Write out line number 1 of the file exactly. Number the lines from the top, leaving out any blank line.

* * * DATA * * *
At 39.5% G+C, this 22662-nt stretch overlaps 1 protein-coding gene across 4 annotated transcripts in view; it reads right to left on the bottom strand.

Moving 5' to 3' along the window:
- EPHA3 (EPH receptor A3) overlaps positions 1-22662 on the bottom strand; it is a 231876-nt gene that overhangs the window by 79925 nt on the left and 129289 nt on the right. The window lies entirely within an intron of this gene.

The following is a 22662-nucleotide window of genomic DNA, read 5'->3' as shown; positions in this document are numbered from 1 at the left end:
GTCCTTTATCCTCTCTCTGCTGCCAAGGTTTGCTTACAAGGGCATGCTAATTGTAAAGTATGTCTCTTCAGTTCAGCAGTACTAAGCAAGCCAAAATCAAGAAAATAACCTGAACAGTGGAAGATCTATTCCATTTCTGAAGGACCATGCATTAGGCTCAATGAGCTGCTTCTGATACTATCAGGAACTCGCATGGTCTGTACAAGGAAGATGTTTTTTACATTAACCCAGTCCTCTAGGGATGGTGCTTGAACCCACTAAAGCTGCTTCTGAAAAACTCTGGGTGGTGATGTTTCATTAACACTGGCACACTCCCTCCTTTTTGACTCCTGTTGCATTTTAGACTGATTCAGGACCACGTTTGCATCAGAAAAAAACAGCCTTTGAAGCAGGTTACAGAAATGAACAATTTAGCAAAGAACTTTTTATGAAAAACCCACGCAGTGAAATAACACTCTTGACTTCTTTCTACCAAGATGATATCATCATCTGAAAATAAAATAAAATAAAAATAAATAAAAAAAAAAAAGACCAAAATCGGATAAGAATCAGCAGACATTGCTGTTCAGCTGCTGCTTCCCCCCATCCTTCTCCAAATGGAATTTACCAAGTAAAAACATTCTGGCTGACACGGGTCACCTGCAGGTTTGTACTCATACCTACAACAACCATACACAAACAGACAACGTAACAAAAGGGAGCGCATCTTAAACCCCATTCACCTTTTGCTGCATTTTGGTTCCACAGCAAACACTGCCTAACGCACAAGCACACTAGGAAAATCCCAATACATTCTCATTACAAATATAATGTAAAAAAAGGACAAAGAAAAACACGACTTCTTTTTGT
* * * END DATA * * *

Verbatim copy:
At 39.5% G+C, this 22662-nt stretch overlaps 1 protein-coding gene across 4 annotated transcripts in view; it reads right to left on the bottom strand.